Measurement and data in first grade includes such important concepts as comparing the length and weight of two objects using a third object. This guided lesson, designed by curriculum experts, takes students on an exploration of these measurement and data concepts. Once through with the lesson, kids can gain extra practice with measurement and data with the accompanying worksheets.
Learning how to represent numerical information is a key part of the third grade math curriculum. This lesson in data provides guided instruction designed by our team of curriculum experts and teachers to present this concept in an engaging way. Not only that, but helpful exercises help kids to see the practical applicaton of these skills in the real world.
Collecting and graphing data can be a fantastic tool for getting to know your students and for your students to get to know one another! In this lesson, students will poll their classmates to gather data and then graph the results!
I scream, you scream, we all scream for ice cream bar graphs! Students will get the basics of bar graphs down with this lesson that shows how data collection and graph composition works in a classroom setting.
This hands-on EL Math Lesson will help students develop compare and contrast skills while they think about effective ways to collect data. Use alongside Bar Graphs: Interpreting Data or as a stand-alone lesson.
Engage your children with this fun fall activity that integrates math and science. First, your child will excavate to find leaves. Next, they'll examine them to determine the colors. Then, your child will graph their findings.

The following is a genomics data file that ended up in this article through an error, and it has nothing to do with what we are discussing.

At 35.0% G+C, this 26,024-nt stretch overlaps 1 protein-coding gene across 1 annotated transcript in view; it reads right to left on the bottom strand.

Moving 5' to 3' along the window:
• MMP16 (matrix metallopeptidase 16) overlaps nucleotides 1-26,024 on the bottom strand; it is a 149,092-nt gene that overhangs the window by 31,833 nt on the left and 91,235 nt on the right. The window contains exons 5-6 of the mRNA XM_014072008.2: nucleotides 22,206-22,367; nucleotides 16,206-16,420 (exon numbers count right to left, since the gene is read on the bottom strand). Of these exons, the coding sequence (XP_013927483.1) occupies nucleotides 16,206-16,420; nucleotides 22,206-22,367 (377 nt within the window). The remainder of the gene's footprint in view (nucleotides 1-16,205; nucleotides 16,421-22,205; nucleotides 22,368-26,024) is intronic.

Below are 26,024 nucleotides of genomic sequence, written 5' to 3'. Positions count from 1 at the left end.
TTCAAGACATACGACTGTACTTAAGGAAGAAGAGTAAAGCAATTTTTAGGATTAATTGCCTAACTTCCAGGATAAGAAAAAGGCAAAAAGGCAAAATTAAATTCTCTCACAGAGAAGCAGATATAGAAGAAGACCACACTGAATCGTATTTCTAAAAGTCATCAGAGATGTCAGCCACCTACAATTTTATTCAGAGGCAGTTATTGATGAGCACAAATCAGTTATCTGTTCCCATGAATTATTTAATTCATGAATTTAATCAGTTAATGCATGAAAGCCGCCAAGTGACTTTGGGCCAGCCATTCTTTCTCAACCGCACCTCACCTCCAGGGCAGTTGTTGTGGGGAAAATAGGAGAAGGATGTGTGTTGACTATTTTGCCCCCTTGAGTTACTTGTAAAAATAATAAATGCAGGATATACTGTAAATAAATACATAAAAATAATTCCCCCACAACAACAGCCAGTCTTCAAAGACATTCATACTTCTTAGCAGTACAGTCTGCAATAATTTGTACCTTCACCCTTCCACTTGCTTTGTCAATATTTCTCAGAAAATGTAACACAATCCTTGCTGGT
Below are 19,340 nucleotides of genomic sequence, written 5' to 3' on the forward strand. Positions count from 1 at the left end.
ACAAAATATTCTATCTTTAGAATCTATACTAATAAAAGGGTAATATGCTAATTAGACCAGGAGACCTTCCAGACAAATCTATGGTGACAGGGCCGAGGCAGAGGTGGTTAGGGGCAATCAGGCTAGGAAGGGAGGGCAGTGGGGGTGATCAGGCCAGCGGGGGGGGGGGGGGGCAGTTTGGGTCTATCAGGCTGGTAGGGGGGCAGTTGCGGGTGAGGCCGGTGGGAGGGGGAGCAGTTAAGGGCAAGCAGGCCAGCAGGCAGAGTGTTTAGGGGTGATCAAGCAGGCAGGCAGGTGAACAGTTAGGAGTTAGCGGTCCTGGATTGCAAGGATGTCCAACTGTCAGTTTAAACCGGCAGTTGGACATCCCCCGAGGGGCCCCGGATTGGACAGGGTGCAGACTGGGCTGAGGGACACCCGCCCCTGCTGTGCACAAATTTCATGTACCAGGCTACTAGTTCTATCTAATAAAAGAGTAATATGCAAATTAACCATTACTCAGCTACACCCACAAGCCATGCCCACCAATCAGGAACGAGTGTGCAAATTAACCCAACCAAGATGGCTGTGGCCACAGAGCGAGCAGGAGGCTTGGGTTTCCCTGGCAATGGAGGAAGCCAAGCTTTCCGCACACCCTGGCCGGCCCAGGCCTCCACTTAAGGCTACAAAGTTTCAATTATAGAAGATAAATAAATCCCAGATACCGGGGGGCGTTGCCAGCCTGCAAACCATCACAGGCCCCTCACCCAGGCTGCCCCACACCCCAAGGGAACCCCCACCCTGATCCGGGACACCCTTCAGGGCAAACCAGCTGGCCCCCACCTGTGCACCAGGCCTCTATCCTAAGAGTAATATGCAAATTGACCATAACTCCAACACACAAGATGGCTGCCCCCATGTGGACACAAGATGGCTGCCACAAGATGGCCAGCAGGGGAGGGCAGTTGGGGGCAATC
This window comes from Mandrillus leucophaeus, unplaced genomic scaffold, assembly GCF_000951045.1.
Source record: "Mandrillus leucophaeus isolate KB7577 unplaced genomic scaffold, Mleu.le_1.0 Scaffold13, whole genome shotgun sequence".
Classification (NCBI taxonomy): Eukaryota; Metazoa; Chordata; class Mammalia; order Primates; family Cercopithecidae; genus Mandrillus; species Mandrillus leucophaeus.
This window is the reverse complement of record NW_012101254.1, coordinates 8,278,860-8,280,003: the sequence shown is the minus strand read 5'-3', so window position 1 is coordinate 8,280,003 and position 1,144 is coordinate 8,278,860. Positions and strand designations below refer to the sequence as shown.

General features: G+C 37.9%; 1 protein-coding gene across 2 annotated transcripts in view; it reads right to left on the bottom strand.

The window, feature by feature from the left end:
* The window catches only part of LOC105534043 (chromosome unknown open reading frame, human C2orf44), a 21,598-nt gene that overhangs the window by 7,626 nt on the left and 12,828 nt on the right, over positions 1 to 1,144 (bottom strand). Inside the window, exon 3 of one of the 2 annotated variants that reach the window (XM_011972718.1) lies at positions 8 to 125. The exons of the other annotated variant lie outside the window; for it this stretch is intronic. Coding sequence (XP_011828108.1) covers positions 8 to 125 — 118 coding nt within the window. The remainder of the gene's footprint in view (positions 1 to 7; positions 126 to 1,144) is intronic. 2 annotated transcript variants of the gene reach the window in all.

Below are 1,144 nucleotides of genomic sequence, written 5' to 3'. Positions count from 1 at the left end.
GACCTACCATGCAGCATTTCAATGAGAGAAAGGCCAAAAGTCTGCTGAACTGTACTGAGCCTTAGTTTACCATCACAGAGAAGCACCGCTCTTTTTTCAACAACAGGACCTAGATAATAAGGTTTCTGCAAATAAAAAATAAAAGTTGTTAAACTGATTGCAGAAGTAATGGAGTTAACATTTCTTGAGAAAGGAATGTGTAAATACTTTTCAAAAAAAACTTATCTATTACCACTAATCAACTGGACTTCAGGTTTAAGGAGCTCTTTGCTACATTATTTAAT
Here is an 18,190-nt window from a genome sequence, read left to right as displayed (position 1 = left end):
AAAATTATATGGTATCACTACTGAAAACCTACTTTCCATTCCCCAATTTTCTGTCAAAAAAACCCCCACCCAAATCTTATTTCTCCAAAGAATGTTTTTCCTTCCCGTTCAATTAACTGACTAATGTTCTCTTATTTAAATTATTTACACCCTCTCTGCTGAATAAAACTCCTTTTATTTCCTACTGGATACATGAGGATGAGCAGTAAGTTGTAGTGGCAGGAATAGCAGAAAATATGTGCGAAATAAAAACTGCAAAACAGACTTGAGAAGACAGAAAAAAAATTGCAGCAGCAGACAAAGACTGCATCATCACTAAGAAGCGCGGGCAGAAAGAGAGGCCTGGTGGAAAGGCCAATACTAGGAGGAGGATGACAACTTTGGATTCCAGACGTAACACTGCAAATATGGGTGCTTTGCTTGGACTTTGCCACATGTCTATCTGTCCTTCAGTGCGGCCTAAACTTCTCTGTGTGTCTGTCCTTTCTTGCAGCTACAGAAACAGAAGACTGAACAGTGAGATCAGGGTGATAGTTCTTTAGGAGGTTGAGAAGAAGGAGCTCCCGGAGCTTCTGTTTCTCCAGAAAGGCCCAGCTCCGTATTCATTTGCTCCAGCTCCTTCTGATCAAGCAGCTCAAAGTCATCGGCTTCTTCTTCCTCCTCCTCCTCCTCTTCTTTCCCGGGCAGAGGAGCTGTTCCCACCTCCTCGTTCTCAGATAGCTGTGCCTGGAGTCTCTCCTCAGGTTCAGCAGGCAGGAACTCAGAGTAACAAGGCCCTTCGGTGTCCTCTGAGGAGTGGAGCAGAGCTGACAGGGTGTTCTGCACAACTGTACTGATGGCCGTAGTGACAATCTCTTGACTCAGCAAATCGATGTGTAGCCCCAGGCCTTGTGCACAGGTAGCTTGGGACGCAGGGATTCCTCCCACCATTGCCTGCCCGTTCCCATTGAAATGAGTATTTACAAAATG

What's more romantic than a bar graph on Valentine's Day? In this Valentine's Day lesson plan, students will use information from a data set to create their own tally charts and bar graphs and then analyze these graphs to answer questions.
A bar graph is a way to show data using bars of different heights and color. For young learners, this more visual way of seeing information is easier than reading a set of numbers or blocks of texts when trying to understand categories of data. With our resources and worksheets, your student will be an expert in interpreting data and identifying trends in data sets using bar graphs in no time.
Learn More About Bar Graphs
A bar graph, also known as a bar chart or a bar diagram, is a graphical display of data using bars of different heights. The bar can run horizontally or vertically, but the most important thing to remember is the longer the bar, the greater its value. A bar graph consists of two axes, the x-axis (which runs horizontally) and the y-axis (which runs vertically). One axis shows the specific categories being compared, and the other axis represents a measured value.
Three functions of a bar graph:
Compare sets of data between different groups at a glance
Show categories on one axis and a value in the other axis, with the goal of showing the relationship between the two axes
Show big changes in data over time
Three main types of bar graphs:
Vertical bar graph: The most common type of bar graph, in which data is displayed using vertical bars. The vertical bars have lengths that are proportional to quantities they represent. It is very useful when presenting a series of data over time.
Horizontal bar graph: A graph whose dependent variable is shown on the horizontal scale. The length of each bar is proportional to the quantity to be presented and all bars go across from left to right.
Stacked bar graph: Used to break down and compare parts of a whole. Each bar in the chart represents a whole, with segments representing different parts or categories of that whole. Different colors are used to illustrate the different categories in the bar.
There are many uses for bar graphs. Learning to read them will enable students to understand more complex series of information, and learning how to use them will allow students to categorize data more effectively.